For the first time ever I submitted some of my poetry to (hopefully) be published online for the ~world~ to see. I submitted my work to Gandy Dancer. By now I would believe that everyone in the SUNY English world is familiar with Gandy Dancer but if you’re not, here’s how they explain themselves, “We are a literary magazine, available online and in print, that publishes fiction, poetry, creative nonfiction, and visual art. We invite student writers and artists from all SUNY campuses to submit. Edited by a rotating staff of students at SUNY Geneseo, Gandy Dancer is published twice yearly.”
Now this is something I have never done before, I rarely let my close friends and family read my work let alone a bunch of strangers. But, I made a promise to myself the beginning of this semester that I would push myself, specifically in my writing career, out of my comfort zone. In order to achieve this, I figured I would attempt to make my work public. There’s no promise that my work would be published but it’s definitely a step in the right direction.
If you are also feeling insecure about your work, don’t! I know that it’s easier said than done but start by feeling more confident by submitting your work somewhere, or even letting someone read it who you’d normally not want to read it. These little steps can help you in becoming a more confident and successful writer.
What is writers block? How can I avoid writers block? Does everyone get writers block?
The way I describe writers block is when you (the writer) are at a complete dead stop and can no longer think of anything to write, and I mean anything. It literally feels like someone wiped your brain of all potential thoughts, and or ideas. Imagine you’re driving a car on the highway and you have to take a detour, but when you exit the highway, there are no signs telling you which way to take the detour so you just start driving around aimlessly for hours until you finally give up. That’s what writers block feels like.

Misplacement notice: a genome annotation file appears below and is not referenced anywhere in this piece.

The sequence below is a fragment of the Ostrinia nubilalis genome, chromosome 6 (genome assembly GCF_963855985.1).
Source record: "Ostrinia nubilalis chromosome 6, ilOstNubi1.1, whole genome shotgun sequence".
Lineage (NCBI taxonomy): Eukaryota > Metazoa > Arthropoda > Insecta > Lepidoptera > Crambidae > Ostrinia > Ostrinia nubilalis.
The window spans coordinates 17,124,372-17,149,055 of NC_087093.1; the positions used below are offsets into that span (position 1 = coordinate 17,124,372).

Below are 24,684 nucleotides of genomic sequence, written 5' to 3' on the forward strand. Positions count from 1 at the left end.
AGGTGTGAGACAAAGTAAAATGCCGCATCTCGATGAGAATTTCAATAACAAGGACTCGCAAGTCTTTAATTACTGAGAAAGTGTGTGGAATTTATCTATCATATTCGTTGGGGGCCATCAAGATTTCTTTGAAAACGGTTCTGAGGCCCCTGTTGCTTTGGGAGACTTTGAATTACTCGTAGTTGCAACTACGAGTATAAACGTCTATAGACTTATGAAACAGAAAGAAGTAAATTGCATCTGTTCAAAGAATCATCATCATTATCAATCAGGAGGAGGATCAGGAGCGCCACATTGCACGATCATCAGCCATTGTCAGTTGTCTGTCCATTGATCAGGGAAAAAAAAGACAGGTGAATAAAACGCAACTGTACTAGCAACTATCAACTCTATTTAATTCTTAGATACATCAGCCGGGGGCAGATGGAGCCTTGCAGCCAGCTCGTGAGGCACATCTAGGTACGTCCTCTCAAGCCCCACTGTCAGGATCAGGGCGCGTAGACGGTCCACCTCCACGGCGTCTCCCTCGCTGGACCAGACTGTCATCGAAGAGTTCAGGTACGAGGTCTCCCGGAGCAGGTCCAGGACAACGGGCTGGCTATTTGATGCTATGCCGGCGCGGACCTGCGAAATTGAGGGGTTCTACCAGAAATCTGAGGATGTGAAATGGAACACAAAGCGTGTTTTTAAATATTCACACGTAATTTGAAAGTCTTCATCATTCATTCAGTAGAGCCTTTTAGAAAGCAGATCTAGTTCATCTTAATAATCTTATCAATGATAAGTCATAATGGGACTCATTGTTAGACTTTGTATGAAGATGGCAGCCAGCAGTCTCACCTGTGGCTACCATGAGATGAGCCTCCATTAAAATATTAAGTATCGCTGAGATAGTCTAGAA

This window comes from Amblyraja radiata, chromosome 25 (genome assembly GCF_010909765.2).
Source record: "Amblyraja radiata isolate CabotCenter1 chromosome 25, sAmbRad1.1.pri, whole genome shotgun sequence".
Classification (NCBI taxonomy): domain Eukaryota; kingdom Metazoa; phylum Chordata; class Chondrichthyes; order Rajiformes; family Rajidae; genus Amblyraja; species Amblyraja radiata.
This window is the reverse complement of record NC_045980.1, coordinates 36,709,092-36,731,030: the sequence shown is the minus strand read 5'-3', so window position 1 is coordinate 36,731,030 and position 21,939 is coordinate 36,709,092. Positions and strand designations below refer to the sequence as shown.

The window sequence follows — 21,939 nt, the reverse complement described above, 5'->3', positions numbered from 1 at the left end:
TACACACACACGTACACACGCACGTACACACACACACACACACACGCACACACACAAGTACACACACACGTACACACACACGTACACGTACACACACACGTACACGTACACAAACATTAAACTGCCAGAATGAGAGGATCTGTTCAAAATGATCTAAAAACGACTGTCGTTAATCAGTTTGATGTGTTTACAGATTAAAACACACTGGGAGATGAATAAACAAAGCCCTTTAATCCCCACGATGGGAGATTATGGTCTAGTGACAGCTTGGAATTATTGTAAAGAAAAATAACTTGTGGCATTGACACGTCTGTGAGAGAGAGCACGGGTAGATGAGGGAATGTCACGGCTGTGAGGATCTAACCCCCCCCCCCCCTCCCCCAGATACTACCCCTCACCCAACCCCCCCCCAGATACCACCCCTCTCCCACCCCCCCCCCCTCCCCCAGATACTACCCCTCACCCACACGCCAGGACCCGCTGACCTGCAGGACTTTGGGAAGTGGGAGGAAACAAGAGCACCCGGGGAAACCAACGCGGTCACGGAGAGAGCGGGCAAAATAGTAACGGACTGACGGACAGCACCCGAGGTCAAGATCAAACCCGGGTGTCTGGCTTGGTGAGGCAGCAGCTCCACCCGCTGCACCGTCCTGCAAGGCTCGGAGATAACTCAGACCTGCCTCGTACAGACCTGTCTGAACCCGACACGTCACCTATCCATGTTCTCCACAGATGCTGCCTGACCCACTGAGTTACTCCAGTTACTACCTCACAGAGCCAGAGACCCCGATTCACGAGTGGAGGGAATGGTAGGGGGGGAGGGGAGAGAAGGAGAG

I don’t think there’s any true way to avoid writers block, just ways to help prevent it. When you find yourself writing and start to lose momentum and it feels like you’re pulling teeth trying to make sense on the page, walk away. Just walk away. If you try to sit there making sense of the random words you’re spewing out. It just wont work. So, step away, drop the pencil, close the laptop, and walk away. Watch a movie, or take a nap, do something to distract your mind from what you were trying to write. When the time feels write, come back to your piece and crank out some more work. It’s like what they say, “Rome wasn’t built in a day”. And it’s true. Your work is not completed in one day, it takes time to craft what you’re thinking. So don’t stress about writers block, it’s a natural state of creative writing and everyone goes through it.
I myself am guilty for not following the advice I just gave above. I always feel like there is this insane amount of pressure to get everything out and in the open, as if I only have one shot to write what I wanna write. But that is so false. The good thing about creative writing is that you can go back any time and change and/or add whatever you want. I’m guilty of trying to act like I always know what I want to write, but I often find myself at a loss as soon as I grab a pen or open my laptop.
Writers block is never fun but with patience and acceptance that no one/nothing is perfect, we can over come this deadly mental block and create some of our best work.